For the past two years, I’ve written a six word story for every school day. These stories force me to be present while teaching, as I look for possible stories to create. They force me to practice brevity and pointed language since I limit myself to six words. And they force me into a daily writing habit, even if it’s only six words.

But I started this school year in significant personal tumult, and while I wear a pretty good Happy Mask, it’s hard for me to see much joy, let alone create anything resembling quality writing.

But the photo above reminds me the tumult is temporary, and before long joy will start to break through.

Like the student, who on the first day of school walked into my classroom and said, “I wanted to take another class with you so I signed up for this one!” Or watching my editors teach a young newspaper staff how to be good reporters. Or getting grateful emails from colleagues.

Or a student who tells me she misses my six word stories.

So do I, kiddo. I promise I’ll start writing them again soon.

Mildred Pierce (1945)

Plot: Monte Beragon has been shot dead in his home, and the police pull in his wife, Mildred Pierce-Beragon for questioning. Because, you know, it’s always the spouse, right? During questioning, Mildred recounts her life story: from a stay-at-home mother who loves her children, to a single working mother, to a successful businesswoman.

Best moment: OH. MY. GOSH. That ending. I did not see that end coming. I mean, I suspected it a little, but seeing as this was 1945 I did NOT think they were going to go there. Also, the film was directed by Michael Curtiz, who is becoming my favorite director (The Adventures of Robin Hood, Casablanca, Yankee Doodle Dandy), so every frame and his use of light and shadow is just *chef’s kiss*.

Worst moment: VEDA. All of her moments. Though I will say I’m adding this film to the list of resources I pull when people lament about “kids these days are the worst” or “moral decay has never been what it is now.” To those people I say, “Really? You should watch Mildred Pierce and then get back to me. I’ll wait.” Though I will say this about the writing–we’re never really given a good reason for why Veda is so awful. And maybe to a 2019 audience, we don’t need a reason; after all, Veda just reminded me of any number of teen Instagram influencers so it wasn’t a stretch for me to buy her “I’m so embarrassed that you work in the food industry” criticism of her mother as the sole reason she was so mean.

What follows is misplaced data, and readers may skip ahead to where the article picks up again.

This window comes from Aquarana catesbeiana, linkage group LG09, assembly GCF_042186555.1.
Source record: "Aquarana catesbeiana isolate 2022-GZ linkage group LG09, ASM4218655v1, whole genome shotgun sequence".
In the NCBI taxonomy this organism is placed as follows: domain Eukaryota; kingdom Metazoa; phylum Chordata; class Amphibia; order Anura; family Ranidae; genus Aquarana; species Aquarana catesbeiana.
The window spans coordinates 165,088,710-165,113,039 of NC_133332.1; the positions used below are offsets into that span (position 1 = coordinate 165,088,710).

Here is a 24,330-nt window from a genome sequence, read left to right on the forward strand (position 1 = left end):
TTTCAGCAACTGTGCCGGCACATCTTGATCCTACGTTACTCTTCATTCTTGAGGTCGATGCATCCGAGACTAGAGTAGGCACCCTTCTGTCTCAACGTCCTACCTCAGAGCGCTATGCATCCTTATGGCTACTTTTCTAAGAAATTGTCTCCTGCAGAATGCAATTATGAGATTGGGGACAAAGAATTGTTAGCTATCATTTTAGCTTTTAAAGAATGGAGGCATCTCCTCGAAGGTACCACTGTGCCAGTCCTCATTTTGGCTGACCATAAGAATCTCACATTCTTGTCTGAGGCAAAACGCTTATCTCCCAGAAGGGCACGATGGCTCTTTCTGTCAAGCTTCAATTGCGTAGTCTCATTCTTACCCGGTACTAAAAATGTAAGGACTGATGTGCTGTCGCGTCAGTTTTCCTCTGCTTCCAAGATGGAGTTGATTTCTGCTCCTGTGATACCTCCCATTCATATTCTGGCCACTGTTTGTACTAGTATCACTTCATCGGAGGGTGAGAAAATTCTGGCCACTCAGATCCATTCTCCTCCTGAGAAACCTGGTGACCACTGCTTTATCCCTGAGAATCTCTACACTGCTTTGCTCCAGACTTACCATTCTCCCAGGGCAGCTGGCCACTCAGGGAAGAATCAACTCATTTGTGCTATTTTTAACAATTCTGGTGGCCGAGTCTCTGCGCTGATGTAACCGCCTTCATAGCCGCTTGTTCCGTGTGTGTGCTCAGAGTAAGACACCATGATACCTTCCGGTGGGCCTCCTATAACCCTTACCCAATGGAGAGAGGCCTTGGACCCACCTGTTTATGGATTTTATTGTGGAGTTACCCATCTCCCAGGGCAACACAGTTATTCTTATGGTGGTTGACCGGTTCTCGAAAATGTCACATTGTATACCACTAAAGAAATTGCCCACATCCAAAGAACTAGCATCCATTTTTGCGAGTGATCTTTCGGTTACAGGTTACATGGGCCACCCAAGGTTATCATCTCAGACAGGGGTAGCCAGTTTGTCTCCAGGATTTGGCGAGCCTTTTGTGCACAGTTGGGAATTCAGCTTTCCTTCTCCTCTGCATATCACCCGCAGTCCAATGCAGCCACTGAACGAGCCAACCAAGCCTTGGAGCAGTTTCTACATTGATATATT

Trailer screenshot [Public domain]

Fun facts: Joan Crawford was not Curtiz’s first (or second, or third) choice for the title role, but she was really quite good. HBO did a miniseries starring Kate Winslet (the film was based on a book) so now I want to check that out.

Recommendation: See it. I see movies by myself all the time, and I’m never bothered by not having someone around to react with. But I kinda wish someone had watched this with me, because at least three times I said “WHAT?” out loud. That doesn’t happen often. Also, it held my attention, probably because so many of the characters were flat-out unlikeable and I wanted to see if that changed at all.

Anchors Aweigh (1945)

Plot: Joe Brady (Gene Kelly) and Clarence Doolittle (Frank Sinatra) have been granted four days’ leave in the wake of receiving the Silver Medal. Joe is wanting to find his portside girl Lola, and Clarence just wants to find any girl. They get delayed thanks to a six year-old who wants to join the Navy, and they meet Aunt Susie. Clarence is immediately enamored with Aunt Susie, while Joe is annoyed as he wants to see Lola. Who will Aunt Susie end up with? Will the two midshipmen ever stop calling her Aunt Susie? You’ll have to watch to find out.

Best Moment: Well, shoot, I think I have to say every time Gene Kelly dances. He’s just. so. good.

Worst Moment: Maybe the song Joe and Clarence sing about hooking up with girls that they didn’t actually hook up with? The song is a little bit yikes, but here’s where I really saw just how good a dancer Kelly is–Sinatra could not keep up, try as he might.

Fun Facts: If you’ve seen stills or clips of Gene Kelly dancing with Jerry Mouse, it’s from this film. There’s also a great scene at the Hollywood Bowl of a dozen pianists playing Franz Lizst’s Hungarian Rhapsody #2.

The film was released in between V-E day and V-J day, and as I watched, I couldn’t help but think this film was somewhat of a collective exhale of entertainment. There’s no ulterior war-supporting subtext, just singing and dancing and piano playing and falling in love.

Recommendation: It really is just nice fluffy escapist fare with some fantastic costuming (I want ALL of Aunt Susie’s dresses) and the sequence with Jerry Mouse is quite adorable. If you’re into that, see it.

Oh, and there’s Frank Sinatra singing this song, which is just a little on the nose for my life, tbh.